By Brad Polumbo
There’s an apocryphal quote often misattributed to Ben Franklin that goes something like this: “When the people find that they can vote themselves money, that will herald the end of the republic.” While we’re not quite nearing the collapse of our republic, we are actively witnessing the corrosive effect it has when the political power of redistributionism is abused.
President Biden is “canceling” (transferring) student debt for millions of Americans and forcing the rest of us to pay for it. His plan “cancels” $10,000 for borrowers who earn less than $125,000 individually or $250,000 for their household. It also includes two other forgiveness plans that bring the total cost to taxpayers up to $500 billion, a whopping $3,500 per federal taxpayer.
Simply put, we’re all going to have to pay more in taxes so that a relatively affluent slice of society doesn’t have to repay their investment on college degrees that will, on average, earn them $1 million more over a lifetime.
People are pissed off. And for good reason, as the manifest unfairness of punishing those who scrimped and saved to bail out those who didn’t is obvious and maddening. But there’s an even deeper injustice to this: President Biden is trying to, legally, buy votes and reward his party’s voter base.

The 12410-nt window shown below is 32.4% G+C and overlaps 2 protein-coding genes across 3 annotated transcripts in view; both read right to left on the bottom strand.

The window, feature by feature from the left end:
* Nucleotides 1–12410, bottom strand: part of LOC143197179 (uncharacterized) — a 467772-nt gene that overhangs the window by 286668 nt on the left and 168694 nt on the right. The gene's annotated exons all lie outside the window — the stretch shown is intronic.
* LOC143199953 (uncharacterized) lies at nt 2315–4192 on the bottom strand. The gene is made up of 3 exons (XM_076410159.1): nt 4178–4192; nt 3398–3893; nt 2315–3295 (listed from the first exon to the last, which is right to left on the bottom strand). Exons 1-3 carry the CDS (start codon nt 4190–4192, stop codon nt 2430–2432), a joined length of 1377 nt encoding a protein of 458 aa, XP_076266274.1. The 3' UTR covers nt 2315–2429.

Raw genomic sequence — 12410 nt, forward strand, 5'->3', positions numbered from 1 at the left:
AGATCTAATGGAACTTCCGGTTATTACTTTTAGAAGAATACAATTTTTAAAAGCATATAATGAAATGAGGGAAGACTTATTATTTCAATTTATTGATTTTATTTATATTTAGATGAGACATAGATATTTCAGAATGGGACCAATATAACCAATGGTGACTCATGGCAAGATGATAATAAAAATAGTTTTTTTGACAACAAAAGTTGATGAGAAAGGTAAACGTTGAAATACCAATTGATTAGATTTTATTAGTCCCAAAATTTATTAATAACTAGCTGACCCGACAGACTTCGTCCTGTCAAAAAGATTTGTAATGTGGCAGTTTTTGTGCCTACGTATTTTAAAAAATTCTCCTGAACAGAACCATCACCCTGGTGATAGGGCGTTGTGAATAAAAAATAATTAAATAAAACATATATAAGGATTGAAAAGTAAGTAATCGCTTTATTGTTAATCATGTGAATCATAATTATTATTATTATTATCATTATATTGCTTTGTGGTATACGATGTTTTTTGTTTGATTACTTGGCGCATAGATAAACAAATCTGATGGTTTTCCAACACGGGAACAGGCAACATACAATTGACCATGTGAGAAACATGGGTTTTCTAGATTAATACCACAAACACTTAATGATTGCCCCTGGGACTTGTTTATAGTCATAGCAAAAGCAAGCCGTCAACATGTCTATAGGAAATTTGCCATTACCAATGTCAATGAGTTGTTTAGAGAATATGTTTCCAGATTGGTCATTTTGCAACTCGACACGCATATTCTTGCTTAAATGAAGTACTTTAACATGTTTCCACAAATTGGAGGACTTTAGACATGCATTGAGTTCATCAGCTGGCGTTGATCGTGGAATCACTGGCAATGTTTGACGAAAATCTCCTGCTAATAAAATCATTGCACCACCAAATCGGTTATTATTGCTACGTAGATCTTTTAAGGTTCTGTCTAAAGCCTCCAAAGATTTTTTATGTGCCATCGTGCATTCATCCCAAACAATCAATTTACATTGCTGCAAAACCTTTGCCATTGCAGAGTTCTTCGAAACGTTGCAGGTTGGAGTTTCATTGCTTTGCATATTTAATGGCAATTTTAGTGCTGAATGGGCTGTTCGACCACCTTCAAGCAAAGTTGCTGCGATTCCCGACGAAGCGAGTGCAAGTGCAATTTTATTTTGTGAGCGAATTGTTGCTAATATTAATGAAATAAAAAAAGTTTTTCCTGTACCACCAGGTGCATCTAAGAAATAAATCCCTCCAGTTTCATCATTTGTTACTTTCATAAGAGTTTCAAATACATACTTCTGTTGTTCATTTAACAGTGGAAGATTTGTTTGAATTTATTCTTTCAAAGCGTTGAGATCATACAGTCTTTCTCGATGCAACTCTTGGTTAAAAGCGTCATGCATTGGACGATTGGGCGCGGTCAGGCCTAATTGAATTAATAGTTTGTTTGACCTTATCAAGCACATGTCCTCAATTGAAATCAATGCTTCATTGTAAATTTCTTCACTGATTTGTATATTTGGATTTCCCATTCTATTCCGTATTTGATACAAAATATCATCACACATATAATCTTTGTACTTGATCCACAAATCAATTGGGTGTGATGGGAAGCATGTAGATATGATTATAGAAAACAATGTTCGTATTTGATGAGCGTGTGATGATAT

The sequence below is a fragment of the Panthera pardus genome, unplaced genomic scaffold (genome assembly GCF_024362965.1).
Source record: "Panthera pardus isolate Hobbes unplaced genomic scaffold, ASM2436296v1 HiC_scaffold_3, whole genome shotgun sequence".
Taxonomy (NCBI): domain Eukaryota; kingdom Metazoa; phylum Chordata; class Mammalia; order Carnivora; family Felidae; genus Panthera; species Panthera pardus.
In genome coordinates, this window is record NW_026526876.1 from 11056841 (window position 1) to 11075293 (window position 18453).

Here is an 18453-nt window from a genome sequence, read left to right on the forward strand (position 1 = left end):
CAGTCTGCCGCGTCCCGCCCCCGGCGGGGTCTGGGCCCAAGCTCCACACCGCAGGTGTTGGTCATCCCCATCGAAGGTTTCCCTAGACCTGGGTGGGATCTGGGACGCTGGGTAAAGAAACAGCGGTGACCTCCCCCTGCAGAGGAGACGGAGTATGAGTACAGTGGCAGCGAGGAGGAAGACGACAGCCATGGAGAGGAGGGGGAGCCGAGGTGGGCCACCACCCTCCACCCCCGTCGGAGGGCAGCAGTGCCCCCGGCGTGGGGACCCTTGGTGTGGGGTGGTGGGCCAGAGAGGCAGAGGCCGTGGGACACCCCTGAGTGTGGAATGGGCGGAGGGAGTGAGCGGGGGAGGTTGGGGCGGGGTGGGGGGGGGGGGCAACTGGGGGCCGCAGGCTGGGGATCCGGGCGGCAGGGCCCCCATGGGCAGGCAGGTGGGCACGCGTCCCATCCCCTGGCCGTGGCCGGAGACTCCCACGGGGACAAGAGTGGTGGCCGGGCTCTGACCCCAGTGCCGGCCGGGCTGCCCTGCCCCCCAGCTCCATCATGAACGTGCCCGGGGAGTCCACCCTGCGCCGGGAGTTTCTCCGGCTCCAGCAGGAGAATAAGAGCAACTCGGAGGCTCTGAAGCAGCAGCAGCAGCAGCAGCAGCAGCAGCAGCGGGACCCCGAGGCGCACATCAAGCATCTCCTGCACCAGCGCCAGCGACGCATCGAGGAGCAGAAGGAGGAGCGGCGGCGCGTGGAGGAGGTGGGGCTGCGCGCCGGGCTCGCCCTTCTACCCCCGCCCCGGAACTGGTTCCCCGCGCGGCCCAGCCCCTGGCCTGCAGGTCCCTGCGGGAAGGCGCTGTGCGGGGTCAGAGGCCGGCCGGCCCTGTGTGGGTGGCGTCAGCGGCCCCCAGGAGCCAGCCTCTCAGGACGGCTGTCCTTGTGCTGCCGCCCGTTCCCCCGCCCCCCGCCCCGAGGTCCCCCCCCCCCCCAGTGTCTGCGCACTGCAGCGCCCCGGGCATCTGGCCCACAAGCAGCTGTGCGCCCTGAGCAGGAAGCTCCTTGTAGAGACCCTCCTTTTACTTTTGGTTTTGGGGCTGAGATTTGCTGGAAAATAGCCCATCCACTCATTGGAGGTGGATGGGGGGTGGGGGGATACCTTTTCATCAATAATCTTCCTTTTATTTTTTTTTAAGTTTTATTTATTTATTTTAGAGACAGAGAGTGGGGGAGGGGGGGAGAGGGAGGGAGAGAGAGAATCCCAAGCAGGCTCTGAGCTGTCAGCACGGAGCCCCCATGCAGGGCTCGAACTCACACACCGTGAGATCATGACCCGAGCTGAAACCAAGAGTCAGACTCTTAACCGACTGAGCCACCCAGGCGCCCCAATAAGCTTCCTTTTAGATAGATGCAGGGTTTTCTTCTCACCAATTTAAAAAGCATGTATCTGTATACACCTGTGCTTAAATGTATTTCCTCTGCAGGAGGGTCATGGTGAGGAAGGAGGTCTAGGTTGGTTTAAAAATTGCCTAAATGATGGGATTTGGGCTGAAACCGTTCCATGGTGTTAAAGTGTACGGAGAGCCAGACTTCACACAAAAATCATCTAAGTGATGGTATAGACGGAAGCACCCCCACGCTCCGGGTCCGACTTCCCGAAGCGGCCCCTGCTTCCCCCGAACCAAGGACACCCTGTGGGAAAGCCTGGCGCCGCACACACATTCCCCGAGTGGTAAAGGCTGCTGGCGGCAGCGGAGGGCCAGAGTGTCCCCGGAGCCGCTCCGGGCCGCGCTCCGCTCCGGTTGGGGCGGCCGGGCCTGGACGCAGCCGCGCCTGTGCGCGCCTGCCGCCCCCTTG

Think about the simple facts.
Student debt “cancellation,” by definition, only financially rewards those who attended college. College graduates are a voting block that voted for President Biden overwhelmingly. So, too, this bailout disproportionately aids those living in major cities and those living in the Midwest and Northeast, where student debt is geographically concentrated. These just so happen to be places that voted for Biden as well.
You get the point.
President Biden’s student loan bailout is perfectly calibrated to benefit a slice of society that voted for him, and, more importantly, a voting block that is key to the Democratic Party’s success this November. Through it, he is attempting to use public policy to reward his voters at the public’s expense.
This is precisely what French economist Frédéric Bastiat once dubbed “legal plunder.” He famously noted that, “Government is that great fiction by which everyone tries to live at the expense of everyone else.”
To this end, Bastiat explained, “Sometimes the law defends plunder and participates in it. See if the law takes from some persons what belongs to them, and gives it to other persons to whom it does not belong. See if the law benefits one citizen at the expense of another by doing what the citizen himself cannot do without committing a crime.”
To be clear, something being “legal” plunder doesn’t always mean it is actually legal. In this case, Biden’s attempt to unilaterally cancel student debt is highly suspect both constitutionally and legally. It’s legal plunder nonetheless, however, because it attempts to pervert the law and use it for naked clientelism.
That might win the president some votes. But it’s exactly the kind of partisan plunder that corrodes a republic.